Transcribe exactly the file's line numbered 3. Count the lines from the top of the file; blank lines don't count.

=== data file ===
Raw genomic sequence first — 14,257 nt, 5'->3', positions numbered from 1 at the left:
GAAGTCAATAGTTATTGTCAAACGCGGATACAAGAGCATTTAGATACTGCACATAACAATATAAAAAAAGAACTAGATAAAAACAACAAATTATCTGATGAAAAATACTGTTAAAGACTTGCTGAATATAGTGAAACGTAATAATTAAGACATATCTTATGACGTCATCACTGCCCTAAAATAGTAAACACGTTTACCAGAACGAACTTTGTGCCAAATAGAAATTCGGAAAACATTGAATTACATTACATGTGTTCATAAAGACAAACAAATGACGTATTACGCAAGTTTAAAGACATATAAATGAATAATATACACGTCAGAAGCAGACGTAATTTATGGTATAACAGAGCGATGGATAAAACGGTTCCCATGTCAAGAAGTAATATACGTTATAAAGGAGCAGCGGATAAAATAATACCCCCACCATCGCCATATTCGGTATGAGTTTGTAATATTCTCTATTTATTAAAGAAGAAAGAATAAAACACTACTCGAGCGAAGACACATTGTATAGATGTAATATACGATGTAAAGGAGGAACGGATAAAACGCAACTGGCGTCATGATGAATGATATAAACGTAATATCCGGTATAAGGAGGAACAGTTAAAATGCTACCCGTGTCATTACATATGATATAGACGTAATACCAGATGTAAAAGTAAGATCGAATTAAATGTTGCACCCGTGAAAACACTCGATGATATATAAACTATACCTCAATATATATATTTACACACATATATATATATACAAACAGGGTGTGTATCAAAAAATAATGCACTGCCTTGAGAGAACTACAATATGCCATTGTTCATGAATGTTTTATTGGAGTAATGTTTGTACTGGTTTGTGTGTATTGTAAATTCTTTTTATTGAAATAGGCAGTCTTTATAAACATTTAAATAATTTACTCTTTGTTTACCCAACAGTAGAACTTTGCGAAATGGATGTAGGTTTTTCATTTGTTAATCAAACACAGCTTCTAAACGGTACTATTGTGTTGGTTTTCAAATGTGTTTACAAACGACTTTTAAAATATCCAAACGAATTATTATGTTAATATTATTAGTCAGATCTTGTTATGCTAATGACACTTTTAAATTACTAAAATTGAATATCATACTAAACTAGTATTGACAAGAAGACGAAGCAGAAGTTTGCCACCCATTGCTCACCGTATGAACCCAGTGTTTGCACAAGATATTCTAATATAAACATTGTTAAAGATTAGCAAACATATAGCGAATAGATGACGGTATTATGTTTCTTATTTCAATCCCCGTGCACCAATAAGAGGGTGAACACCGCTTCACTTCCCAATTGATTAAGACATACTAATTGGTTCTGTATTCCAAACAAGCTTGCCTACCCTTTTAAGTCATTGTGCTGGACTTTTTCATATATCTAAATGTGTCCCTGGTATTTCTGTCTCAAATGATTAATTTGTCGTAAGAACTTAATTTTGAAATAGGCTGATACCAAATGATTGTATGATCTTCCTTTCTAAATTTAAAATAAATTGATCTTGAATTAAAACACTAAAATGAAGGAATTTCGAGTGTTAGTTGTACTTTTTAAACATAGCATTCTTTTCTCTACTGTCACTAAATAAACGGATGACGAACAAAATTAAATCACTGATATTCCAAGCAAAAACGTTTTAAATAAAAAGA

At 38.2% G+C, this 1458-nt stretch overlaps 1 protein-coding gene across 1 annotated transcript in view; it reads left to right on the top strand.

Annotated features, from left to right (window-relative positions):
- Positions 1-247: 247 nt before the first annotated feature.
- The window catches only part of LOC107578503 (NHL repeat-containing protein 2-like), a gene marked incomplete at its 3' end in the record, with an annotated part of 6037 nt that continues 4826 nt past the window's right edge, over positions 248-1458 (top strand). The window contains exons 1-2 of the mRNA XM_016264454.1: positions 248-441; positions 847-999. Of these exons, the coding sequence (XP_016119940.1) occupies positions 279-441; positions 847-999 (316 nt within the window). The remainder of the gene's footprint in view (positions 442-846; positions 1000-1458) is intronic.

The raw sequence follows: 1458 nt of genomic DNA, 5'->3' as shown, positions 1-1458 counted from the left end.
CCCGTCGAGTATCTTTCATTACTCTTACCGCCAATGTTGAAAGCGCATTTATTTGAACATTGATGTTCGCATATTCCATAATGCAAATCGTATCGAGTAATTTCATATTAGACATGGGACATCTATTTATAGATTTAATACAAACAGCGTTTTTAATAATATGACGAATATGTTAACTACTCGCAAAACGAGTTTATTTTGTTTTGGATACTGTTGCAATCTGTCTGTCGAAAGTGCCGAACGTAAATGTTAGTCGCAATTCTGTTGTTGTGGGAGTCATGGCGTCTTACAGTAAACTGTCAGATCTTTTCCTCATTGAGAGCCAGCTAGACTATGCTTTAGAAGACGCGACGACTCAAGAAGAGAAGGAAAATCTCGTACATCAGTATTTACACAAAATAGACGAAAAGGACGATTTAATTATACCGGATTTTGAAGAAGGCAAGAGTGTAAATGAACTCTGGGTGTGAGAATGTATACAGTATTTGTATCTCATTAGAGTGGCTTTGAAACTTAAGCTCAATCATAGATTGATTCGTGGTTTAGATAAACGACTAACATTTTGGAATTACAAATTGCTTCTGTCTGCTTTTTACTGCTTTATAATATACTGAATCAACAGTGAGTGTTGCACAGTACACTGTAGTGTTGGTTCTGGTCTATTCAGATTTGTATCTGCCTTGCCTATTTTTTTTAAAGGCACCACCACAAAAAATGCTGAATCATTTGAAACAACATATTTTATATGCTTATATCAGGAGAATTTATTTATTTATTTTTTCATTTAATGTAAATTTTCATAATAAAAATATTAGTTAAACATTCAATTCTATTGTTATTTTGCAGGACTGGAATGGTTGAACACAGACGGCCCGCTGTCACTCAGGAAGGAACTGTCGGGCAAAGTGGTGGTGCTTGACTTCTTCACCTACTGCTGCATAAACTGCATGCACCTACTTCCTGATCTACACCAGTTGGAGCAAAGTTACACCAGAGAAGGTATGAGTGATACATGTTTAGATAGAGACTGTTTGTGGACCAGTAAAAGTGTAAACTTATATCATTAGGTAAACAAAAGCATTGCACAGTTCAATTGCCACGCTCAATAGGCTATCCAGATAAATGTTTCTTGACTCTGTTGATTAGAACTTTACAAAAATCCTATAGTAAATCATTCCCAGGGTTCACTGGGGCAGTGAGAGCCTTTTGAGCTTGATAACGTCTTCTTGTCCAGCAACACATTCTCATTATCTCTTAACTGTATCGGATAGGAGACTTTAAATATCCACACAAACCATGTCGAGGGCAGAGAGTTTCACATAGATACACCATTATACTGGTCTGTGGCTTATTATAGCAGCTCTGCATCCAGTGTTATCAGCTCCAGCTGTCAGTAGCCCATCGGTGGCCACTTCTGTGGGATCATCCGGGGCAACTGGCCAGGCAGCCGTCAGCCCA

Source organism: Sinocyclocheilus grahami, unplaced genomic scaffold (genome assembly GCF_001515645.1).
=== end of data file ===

At 38.2% G+C, this 1458-nt stretch overlaps 1 protein-coding gene across 1 annotated transcript in view; it reads left to right on the top strand.